By Erik Wasson - 05/13/11 05:16 PM EDT
Full committee ranking member Norm Dicks (D-Wash.) said the bill’s cuts to Federal Emergency Management Agency (FEMA) grants and 60 percent cut to firefighter funding mean that Congress is “backing away” from first responders.
Dicks said this will be exacerbated by a requirement the GOP is contemplating that any emergency supplemental appropriations bill for disaster relief be offset.
He said the flooding and tornado damage could require $10 billion to $15 billion more in funding and finding an offset for the emergency spending would be very difficult.
Full committee Chairman Hal Rogers (R-Ky.) said that appropriators are consulting with the Office of Management and Budget and FEMA on what new funding may be necessary.
Committee spokeswoman Jennifer Hing said no policy on any offset requirement has been announced.
She also said the DHS bill does not turn any FEMA grant recipients away, but rather requires competition so that more worthy projects receive funding in the future.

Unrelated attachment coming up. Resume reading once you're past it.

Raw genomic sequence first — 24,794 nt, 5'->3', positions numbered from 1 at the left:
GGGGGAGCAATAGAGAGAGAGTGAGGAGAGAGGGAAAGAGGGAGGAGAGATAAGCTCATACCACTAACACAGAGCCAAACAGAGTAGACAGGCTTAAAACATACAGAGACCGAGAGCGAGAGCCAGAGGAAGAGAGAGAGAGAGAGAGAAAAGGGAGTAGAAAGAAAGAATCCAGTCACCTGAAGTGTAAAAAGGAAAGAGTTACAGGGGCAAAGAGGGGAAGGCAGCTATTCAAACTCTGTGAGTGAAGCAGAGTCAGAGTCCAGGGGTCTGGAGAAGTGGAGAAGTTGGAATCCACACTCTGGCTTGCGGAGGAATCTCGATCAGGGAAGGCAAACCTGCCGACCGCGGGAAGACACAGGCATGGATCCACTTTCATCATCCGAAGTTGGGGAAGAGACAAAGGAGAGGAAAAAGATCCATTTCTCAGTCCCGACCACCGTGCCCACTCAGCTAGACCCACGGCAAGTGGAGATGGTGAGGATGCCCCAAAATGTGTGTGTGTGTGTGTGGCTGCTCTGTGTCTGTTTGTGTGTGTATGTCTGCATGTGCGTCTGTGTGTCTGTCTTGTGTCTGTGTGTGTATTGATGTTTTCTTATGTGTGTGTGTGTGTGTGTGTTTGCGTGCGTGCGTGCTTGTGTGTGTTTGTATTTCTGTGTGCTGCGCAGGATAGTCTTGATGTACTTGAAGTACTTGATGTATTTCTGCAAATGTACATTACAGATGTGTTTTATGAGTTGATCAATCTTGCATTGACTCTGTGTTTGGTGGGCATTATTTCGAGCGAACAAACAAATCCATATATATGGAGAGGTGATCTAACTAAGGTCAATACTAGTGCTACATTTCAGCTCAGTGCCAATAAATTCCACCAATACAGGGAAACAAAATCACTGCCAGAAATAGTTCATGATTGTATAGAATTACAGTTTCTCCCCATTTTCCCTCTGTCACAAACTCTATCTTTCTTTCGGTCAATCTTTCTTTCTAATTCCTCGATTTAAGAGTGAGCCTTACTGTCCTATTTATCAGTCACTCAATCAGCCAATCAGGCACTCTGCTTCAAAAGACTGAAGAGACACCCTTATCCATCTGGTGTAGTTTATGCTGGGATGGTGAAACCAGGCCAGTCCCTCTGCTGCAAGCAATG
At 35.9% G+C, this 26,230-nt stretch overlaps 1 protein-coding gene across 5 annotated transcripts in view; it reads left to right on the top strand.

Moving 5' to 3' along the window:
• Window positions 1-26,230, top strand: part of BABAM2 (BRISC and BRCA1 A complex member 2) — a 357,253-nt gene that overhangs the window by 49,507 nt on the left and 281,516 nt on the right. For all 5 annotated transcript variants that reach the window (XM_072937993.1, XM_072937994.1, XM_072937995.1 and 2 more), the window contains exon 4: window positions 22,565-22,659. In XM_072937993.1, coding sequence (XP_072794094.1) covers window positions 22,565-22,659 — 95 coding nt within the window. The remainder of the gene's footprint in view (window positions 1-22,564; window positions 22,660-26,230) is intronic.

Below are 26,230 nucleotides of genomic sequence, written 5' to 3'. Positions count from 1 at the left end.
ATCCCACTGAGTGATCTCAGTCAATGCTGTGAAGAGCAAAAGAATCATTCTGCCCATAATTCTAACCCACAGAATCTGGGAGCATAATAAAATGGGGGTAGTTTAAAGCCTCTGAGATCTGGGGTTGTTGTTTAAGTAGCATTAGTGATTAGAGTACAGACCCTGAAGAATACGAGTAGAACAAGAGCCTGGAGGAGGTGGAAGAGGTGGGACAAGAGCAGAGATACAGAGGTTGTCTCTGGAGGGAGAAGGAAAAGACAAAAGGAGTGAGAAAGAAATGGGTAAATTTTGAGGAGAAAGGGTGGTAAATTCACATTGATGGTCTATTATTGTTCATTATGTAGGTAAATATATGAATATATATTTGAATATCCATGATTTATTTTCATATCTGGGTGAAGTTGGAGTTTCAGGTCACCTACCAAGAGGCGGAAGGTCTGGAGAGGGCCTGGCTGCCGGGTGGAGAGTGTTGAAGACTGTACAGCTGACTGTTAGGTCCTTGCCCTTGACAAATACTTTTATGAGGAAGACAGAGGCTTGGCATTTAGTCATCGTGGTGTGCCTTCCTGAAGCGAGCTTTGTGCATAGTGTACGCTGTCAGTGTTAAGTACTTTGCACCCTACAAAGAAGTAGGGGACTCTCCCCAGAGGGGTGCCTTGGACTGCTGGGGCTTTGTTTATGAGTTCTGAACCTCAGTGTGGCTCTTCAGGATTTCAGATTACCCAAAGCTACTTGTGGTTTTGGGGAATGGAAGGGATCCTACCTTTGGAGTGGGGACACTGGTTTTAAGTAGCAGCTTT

Subcommittee chairman Robert Aderholt (R-Ala.) said the cuts were made because the FEMA grant pipeline is not working.
“We simply cannot keep throwing money into a clogged pipeline when our debt and deficits are soaring out of control and I believe it’s our duty to reform and I believe it’s our duty to reform the management and execution of these grant programs,” he said.
Dicks argued in response that the backlog in grants is due to the fact that most of the money is going to construction and therefore cannot be spent in one fiscal year. He said Democrats are working on full committee amendments to address their problems with the bill, but the deeper problem is the House-passed budget resolution, which requires $30 billion in cuts in discretionary funding next year from current levels.
“Leadership has decided to double down on what I think is an unfortunate economic theory called ‘cut and grow,’” he said.
Aderholt pointed out that the bill had to correct for the fact that OMB in its request for 2012 had budgeted for $650 million in fees that Congress had not approved. DHS had sought to collect an aviation security passenger security fee and a change in the customs fees for people coming to the U.S. from Canada and Mexico.